Most large asset managers add alpha strategies (sometime risk premia funds) to their portfolios as additional return drivers. Often uncorrelated to the other constituents in a usual equity fund, an alpha element also acts as a source of diversification and a manager of risk.
Before inserting an alpha strategy into a portfolio, which can then be separated into a beta component and alpha part, investors need to decide on appropriate benchmarks since the performance of long-only alpha funds is measured on a risk-adjusted basis against a benchmark.
Alpha measures how much an investment – usually an actively-managed strategy or alternatively-weighted index – beats the chosen benchmark.
Usually in the form of an index like the S&P 500 (which weights constituents based on their size), a benchmark provides a standard against which funds or financial products can be compared. Funds in the UK can benchmark themselves against the FTSE UK Index Series range, for example. A European equivalent might be the S&P Europe 350 index. Around the world, the most highly regarded benchmark indices of equity markets include the S&P 500, Nasdaq Composite and Russell 2000. Investors can decide on the most appropriate benchmark based on the markets in which they operate.
For example, if an investor’s fund includes mainly large US stocks, the S&P 500 Index would likely be the benchmark of choice. If this benchmark returns 4% over a given period while the fund records a 6% gain, then that fund’s alpha value is 2% since it beat the benchmark index by 2 percentage points. Conversely, a negative alpha value represents underperformance.
The alpha component of a portfolio seeks to boost returns of the overall portfolio, while the beta investment component targets market-related returns.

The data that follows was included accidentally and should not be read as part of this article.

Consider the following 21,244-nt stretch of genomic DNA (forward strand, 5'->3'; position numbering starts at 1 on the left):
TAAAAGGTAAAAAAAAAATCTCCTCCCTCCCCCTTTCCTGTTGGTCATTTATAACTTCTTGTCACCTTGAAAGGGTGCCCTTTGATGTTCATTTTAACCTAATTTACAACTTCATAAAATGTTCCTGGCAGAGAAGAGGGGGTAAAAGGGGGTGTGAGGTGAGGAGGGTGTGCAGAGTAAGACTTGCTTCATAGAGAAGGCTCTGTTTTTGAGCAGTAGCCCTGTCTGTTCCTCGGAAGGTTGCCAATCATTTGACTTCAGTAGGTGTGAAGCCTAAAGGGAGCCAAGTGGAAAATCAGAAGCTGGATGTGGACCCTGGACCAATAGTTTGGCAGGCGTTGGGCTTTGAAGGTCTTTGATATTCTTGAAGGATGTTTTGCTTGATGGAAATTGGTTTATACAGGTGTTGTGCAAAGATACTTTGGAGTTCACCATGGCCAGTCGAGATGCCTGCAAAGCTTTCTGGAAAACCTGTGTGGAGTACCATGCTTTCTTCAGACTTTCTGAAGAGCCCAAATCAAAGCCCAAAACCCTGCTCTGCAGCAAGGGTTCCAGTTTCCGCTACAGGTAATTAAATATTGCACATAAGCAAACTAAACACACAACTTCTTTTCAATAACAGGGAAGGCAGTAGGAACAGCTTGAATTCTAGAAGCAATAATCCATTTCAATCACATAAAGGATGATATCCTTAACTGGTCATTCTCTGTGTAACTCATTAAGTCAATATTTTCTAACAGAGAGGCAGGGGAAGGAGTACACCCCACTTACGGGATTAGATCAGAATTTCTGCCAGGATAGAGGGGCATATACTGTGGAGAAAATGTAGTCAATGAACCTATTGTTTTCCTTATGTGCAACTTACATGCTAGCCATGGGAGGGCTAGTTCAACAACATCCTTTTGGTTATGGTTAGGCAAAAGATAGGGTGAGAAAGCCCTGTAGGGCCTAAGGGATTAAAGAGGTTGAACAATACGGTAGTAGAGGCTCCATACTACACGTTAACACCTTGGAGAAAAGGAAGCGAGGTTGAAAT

Most large investment management firms now have dedicated alpha strategy teams. Many of these aim to outperform benchmarks by around 3% on a net basis, for example, while alpha strategies also usually have risk-control mechanisms built into them in addition to controlling total risk through diversification.
Alpha strategies include equity funds where stock selection, focused around identifying market winners, is based on research and analysis. Hedge fund strategies are also a common inclusion in alpha portfolios, though they are usually only available to large, professional funds.
Alpha portfolios can range from an investment which has both a beta and alpha component (such as mutual funds since stocks have both market exposure and idiosyncratic risks), to “pure alpha” – which includes hedge funds and risk premia strategies (regarded as pure since these strategies isolate idiosyncratic risks in order to generate returns based on market inefficiencies).
In the case of hedge funds and risk premia, adding an alpha strategy to an overall portfolio can boost returns using investment strategies which are uncorrelated from the rest of the portfolio.
The growing number of passive indices with an actively-managed slant, such as smart beta investment products, means investors are questioning whether actively-managed equity funds are worth paying for. This is partly because of the fees involved with active fund management, since investors can generate alpha through lower-cost financial products including smart beta.
But most agree that active fund management still has a role to play in building portfolios. Quantitative investment techniques such as smart beta use backward-looking data to assess performance, while good fund managers can add value by further screening the market for forward-looking risks and opportunities.
Using alpha and beta together
A portfolio with alpha and beta components ensures investors can passively generate long-term returns from investing in the market as a whole (beta exposure), while targeting specific, uncorrelated risks which can be used to boost overall returns (alpha exposure). Combining the two helps investors in the control of risk, while also adding a few percentage points’ return to what the market delivers.